Bichon Frise
Information Station

serving the worldwide Bichon Frise community




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LEGAL DISCLAIMER: All information contained on these pages is offered as a helpful service.  It it not intended as medical counsel or taking the place of professional guidance. Please seek the services of  a competent veterinarian or professional dog trainer at the first indication of problems.

(Please consult your medical adviser for professional assessment)

A typical blood chemistry panel usually includes ...

General Metabolism Kidney Function Electrolytes

Liver Function

Thyroid Pancreas

GLU  (Glucose)
LDH  (Lactate dehydrogenase)
CPK  (Creatine phosphokinase)


BUN (Blood Urea Nitrogen)
CREAT (Creatinine)


Na  (Sodium)
Cl  (Chloride)
CA (Calcium)
PHOS (Phosphorus)

ALP  (Alkaline phosphatase)
ALB  (Albumin)
GGT  (Gamma-glutamyl transpeptidase)
SGPT   (Serum glutamate pyruvate transaminase
TP  (Total Protein)
CHOL  (Cholesterol)
GLOB  (Globulin)
TBILI  (Total Bilirubin)

T3 (Triiodothyronine)
T4  (Thyroxine)


AMY (Amylase)
LIP  (Lipase)


Normal values for blood chemistry elements for dogs are displayed in the table below. 

Keep in mind that each blood chemistry machine and every veterinary diagnostic lab has their own set of
normal values calculated for their particular instrumentation.  The values shown here may be different
from normal ranges your veterinarian refers to when making judgments about patients' reported blood chemistry values.




GLU- GLUCOSE 67 - 125 mg/dL High levels can help diagnose diabetes and can indicate stress, excess of the hormone progesterone, an overactive adrenal gland. Low levels can indicate liver disease, tumors or abnormal growth on pancreas, an underactive adrenal gland.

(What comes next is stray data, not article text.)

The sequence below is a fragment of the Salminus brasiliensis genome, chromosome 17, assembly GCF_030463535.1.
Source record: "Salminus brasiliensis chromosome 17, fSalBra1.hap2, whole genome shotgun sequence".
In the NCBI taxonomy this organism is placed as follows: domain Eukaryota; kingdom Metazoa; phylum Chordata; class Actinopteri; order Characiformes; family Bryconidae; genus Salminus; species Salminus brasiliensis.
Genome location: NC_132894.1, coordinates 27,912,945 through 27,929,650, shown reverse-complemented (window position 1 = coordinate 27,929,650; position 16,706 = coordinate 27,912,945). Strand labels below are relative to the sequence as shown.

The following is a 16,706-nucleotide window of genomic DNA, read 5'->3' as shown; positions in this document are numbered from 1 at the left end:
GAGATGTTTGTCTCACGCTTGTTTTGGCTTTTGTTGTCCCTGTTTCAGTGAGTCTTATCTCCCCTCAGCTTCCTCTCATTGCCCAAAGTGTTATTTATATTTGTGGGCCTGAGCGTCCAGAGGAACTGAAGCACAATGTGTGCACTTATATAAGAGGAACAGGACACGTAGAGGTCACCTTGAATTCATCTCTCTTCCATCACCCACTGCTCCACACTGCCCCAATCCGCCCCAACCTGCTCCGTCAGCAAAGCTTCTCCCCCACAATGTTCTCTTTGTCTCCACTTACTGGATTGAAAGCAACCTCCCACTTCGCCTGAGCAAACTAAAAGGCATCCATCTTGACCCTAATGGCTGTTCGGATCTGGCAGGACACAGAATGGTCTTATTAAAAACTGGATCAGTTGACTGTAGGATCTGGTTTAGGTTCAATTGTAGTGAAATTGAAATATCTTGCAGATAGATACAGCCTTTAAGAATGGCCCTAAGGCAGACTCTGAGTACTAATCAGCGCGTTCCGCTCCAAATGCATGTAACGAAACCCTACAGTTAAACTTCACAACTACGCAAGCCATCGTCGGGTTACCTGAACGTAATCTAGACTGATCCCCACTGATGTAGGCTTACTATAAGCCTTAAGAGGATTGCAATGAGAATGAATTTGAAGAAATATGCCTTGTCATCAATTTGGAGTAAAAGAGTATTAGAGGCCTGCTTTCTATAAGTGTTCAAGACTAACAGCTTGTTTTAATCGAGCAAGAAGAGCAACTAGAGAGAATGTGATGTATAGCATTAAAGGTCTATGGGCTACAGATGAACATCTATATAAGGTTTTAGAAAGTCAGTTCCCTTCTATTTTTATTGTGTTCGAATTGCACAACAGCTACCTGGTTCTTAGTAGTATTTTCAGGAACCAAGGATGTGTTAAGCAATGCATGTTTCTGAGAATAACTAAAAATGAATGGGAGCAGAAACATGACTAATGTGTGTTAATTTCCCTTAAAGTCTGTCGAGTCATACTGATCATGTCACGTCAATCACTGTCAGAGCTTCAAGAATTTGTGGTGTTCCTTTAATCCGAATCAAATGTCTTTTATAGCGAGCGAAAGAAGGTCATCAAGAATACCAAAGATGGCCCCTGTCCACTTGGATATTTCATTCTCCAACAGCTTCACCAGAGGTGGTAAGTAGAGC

ALT - Alanine aminotransferase
10 - 84 U/L An enzyme that becomes elevated with liver disease
Alkaline Phosphatase (ALKP) 20-200 - An enzyme produced by the biliary tract (liver). High levels indicate bone disease, liver disease or bile flow blockage.
TOTAL BILIRUBIN (TBILI) 0.04 - 0.40  mg/dL A component of bile, bilirubin is secreted by the liver into the intestinal tract. High levels can lead to jaundice and indicate destruction in the liver and bile duct.

5.2 - 7.8 gm/dL Increases indicate dehydration or blood cancer, bone marrow cancer; decreases indicate malnutrition, poor digestion, liver or kidney disease, bleeding or burns.
GLOBULIN(GLOB) .9 - 4.0 Decreased levels indicate problems with antibodies, immunodeficiency viruses or risk of infectious disease. Increased levels may indicate stress, dehydration or blood cancer, allergies, liver disease, heart disease, arthritis, diabetes.